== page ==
Prof. den Doelder made a brief presentation to the central committee. “Changes to the penal code are necessary for the law to comply with international treaties,” he said, adding that the changes are not that dramatic.
One of the changes concerns the possibility of conditional release. The draft contains an article that makes conditional release of prisoners automatic as soon as they have served two-third of their sentence, unless the Justice Minister, based on advice from relevant stakeholders like the prison and the parole board, objects.
“That decreases the power of the executive branch and increases the rule of law,” den Doelder said. “These decisions must stay as much as possible out of the hands of politicians; they belong in the hands of the judiciary. It gives inmates legal security and will result in more rest in the prison.”
The draft law contains a long list of conditions that can be attached to a conditional release. “It is a better solution for the society,” Den Doelder said.
Minister Duncan however, said that he disagrees with this proposal: his position is that criminals must serve their whole sentence before they are entitled to release. “I object to taking these decisions out of politicians’ hands,” he said. “The buck stops here.”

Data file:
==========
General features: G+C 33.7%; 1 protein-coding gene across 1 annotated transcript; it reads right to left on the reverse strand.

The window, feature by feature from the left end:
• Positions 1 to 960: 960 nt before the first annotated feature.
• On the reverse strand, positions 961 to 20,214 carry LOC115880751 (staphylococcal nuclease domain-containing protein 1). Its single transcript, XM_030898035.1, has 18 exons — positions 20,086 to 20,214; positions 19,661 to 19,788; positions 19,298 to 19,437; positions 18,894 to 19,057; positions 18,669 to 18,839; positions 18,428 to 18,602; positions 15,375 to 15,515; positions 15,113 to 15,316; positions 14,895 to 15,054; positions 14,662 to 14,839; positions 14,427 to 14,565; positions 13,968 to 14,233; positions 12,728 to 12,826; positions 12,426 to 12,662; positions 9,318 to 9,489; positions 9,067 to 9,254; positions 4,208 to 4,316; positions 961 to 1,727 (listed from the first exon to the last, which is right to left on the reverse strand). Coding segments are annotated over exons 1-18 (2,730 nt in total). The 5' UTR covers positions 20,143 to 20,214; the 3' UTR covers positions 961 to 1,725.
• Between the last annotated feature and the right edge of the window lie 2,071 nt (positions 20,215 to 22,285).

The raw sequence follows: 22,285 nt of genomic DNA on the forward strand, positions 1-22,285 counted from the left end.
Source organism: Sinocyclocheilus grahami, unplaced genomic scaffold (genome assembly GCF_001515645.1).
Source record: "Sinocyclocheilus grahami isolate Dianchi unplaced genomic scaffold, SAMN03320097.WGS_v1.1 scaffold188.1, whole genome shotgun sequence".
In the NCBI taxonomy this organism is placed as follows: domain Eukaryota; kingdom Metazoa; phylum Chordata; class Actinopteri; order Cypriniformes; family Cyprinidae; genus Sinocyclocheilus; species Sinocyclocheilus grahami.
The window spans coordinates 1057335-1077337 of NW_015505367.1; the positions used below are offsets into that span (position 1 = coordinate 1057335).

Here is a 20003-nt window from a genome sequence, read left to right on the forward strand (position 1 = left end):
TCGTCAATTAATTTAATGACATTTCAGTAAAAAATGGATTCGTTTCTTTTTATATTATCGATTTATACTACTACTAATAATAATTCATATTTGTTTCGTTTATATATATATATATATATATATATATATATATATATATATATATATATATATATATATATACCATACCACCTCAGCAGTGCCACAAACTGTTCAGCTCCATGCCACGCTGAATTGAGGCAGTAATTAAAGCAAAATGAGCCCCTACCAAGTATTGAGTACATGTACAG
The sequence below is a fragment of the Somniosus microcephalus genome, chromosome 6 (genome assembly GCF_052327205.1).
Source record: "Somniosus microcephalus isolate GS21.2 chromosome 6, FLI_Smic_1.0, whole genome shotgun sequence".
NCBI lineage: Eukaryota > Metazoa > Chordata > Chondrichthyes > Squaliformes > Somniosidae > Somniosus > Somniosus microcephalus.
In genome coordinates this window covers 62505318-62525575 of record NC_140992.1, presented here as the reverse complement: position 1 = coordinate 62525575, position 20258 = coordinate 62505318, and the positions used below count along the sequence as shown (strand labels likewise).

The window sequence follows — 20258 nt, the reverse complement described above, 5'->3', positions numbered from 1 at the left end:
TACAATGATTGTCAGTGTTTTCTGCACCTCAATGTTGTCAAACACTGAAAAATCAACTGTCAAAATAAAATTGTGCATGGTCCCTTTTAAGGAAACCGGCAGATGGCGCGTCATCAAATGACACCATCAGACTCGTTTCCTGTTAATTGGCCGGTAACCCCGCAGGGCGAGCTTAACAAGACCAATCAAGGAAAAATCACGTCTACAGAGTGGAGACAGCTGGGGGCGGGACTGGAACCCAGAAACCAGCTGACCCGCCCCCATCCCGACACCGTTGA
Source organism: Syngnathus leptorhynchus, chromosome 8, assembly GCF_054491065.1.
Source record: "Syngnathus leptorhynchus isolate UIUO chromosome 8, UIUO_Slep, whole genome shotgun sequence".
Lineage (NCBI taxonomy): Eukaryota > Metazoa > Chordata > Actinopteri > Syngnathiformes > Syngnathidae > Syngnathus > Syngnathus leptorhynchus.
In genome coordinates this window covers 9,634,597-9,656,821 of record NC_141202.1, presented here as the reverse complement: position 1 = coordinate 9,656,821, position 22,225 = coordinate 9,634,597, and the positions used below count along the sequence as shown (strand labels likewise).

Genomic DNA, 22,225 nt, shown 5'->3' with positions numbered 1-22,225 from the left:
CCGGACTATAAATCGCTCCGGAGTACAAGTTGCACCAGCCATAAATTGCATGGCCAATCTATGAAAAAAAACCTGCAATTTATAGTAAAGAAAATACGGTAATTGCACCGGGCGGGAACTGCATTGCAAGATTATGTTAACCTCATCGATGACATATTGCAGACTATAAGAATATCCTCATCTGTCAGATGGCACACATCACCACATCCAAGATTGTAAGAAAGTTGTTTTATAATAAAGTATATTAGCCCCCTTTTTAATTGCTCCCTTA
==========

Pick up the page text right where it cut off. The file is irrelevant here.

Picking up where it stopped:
Den Doelder however, maintained that, “It is not up to the executive power to re-judge a case. That’s up to the judiciary.”
He added that serving two-thirds of a sentence is very long. “In many countries it is much shorter. We are not being mild here, it is very severe to ask people to serve two third of their sentence. If you let them serve the full sentence they are released into the society without any conditions. The advantage of the conditional release system is that you keep more control over people who have a sentence to their name.”
Parliamentarians treaded carefully when they asked questions. MP Ruth Douglas seemed to have trouble pronouncing the word abortion and referred almost consistently to “the procedure.” Douglas, a physician and a declared opponent of abortion, said that legalizing “the procedure” would lead to increased irresponsible behavior.” She cited examples of girls who had been to her practice more than five times to ask for an abortion.
Minister Duncan did not answer the barrage of detailed questions Douglas posed, saying that abortion itself (and euthanasia) would have to be regulated in a separate national ordinance, and that in-depth questions belonged to the debate about that legislation.
Fellow physician Lloyd Richardson, who is personally against abortion, but concedes that there are situations wherein individuals ought to be able to make that choice, noted that it is “virtually impossible to control what we put on paper,” referring to easy access for abortion to doctors on the French side and on surrounding islands.